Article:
Hard to believe it’s been only 44 years since Jimmy Carter’s inaugural.
My wife and I stood in bitter cold not 150 feet from the portico as dignitaries filed in. We were close enough to see breath steaming from people’s mouths on this sunny, bitter cold day.
There was Carter, Ford, Mondale, Rockefeller, the chief judge of the supreme court. No Nixon. “Look at that,” I said to my wife. “The whole government’s up there. Suppose somebody…”. I wouldn’t dare say something like that at today’s inaugural.
No doubt the recently deposed former president was on many minds that day. In a way, I owed my one and only live inaugural to Nixon.
Freeman editors weren’t quite sure how to cover the unfolding Watergate scandals in 1974. Assigning a reporter (me) full-time to Washington to cover the hearings wasn’t feasible. Besides, we could catch it all on live TV.
The plan they came up with was both simple and practical. We would telephone our congressman, Hamilton Fish Jr., three-term Republican of Millbrook, at his Washington, D.C. home every morning at 7 a.m. for updates from his perch as a member of the House Judiciary Committee.
Surprisingly, Fish, a genial type, went along with it.
Naturally, Fish couldn’t share everything with us, but through a series of almost daily interviews he gave readers a unique view of history playing out in real time. Fish, understand, had been a Nixon supporter after Nixon came to Dutchess County to campaign for him in 1966 and he was loyal. To a point. It was fascinating to hear Fish move from doubtful to skeptical and finally to a willingness to impeach the president on the evidence. At the time, no president had been impeached in over 100 years.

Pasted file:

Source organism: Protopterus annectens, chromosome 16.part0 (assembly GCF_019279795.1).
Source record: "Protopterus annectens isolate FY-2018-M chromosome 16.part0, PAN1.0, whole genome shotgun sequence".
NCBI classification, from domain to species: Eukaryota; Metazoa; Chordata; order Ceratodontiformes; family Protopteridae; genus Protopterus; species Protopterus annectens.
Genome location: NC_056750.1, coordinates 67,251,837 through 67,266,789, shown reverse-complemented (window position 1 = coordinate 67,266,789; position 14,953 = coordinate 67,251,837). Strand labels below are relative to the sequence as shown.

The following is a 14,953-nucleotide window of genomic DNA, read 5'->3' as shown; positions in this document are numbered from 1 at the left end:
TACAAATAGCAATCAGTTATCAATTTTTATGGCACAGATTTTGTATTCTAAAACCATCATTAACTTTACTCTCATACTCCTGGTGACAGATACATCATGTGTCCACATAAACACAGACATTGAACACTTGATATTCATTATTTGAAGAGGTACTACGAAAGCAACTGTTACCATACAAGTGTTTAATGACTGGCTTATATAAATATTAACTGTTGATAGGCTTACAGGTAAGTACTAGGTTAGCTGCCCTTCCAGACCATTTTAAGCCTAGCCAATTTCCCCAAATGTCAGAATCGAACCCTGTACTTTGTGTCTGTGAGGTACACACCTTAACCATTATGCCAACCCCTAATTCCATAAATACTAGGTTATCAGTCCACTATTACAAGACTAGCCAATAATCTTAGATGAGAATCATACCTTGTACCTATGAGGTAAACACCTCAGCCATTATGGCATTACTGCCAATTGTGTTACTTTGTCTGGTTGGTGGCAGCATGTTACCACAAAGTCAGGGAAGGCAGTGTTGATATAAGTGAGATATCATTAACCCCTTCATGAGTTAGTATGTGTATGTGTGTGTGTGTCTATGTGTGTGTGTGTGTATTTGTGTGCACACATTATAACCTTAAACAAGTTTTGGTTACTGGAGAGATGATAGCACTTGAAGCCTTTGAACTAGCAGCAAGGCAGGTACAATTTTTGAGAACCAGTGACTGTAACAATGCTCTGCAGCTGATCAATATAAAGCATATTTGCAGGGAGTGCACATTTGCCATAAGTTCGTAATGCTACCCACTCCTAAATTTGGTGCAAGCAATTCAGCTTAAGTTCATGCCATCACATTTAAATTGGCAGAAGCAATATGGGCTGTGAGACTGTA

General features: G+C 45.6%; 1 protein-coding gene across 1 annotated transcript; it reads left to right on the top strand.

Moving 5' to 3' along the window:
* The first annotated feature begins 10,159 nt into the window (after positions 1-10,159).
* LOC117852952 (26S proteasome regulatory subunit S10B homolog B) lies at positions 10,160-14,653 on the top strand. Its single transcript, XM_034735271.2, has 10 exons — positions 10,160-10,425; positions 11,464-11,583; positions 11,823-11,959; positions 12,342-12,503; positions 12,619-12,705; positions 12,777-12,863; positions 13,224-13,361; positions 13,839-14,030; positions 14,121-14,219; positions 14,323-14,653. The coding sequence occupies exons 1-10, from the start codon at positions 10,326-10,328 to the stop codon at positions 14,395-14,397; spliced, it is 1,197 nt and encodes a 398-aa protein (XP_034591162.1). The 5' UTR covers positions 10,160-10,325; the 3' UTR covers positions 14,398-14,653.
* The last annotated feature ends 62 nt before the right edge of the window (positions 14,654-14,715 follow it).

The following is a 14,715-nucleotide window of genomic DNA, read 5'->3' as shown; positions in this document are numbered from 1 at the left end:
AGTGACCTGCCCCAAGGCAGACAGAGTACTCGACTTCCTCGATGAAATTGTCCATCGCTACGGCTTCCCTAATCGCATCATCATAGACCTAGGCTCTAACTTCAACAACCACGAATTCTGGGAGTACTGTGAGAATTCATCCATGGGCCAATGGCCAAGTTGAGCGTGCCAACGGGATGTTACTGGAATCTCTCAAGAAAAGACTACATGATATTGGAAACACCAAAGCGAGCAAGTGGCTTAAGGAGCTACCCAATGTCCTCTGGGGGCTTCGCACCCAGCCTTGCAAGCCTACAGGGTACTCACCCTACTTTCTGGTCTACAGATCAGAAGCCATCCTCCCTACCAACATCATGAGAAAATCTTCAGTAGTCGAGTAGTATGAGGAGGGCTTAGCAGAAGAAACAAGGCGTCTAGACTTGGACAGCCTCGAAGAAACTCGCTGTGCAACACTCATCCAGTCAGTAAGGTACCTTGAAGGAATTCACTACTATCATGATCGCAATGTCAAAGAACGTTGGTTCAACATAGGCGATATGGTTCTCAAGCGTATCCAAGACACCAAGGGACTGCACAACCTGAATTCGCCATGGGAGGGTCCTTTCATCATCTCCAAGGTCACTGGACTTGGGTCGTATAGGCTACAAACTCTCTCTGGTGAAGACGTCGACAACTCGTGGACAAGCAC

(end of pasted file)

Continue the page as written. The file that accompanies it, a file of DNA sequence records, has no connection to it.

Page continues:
Along the way we developed a good working relationship, so I wasn’t surprised when Fish rang me up at the office the month before the Carter inaugural and asked if I planned to attend. By then, I’d left the Freeman and started (with two other reporters) a weekly newspaper in Kingston. Money and time were extremely tight.
“Don’t think so,” I said, “but thanks, anyway.”
“I have passes,” Fish said. “If you can make it down here, you can stay at my house.” Crank up the Chevy!
It is a sad commentary on the times we live in that the contrasts between the Carter and Biden inaugurals couldn’t be starker. We stood there in a packed crowd of thousands of people with hardly a security person in sight. At today’s ceremonies, the 400,000 COVID victims will be represented by thousands of American flags. Owing to the Capitol invasion, upwards of 25,000 heavily armed National Guards soldiers will be on full alert. Members of congress might still be wondering where all those armed forces were on Jan. 6 when they really needed them. Ceremonies will be virtual, something nobody could have dreamed of 44 years ago.
My hope is that all this shall pass, that with a clean slate our new president will deliver a message of hope and healing, and mean it.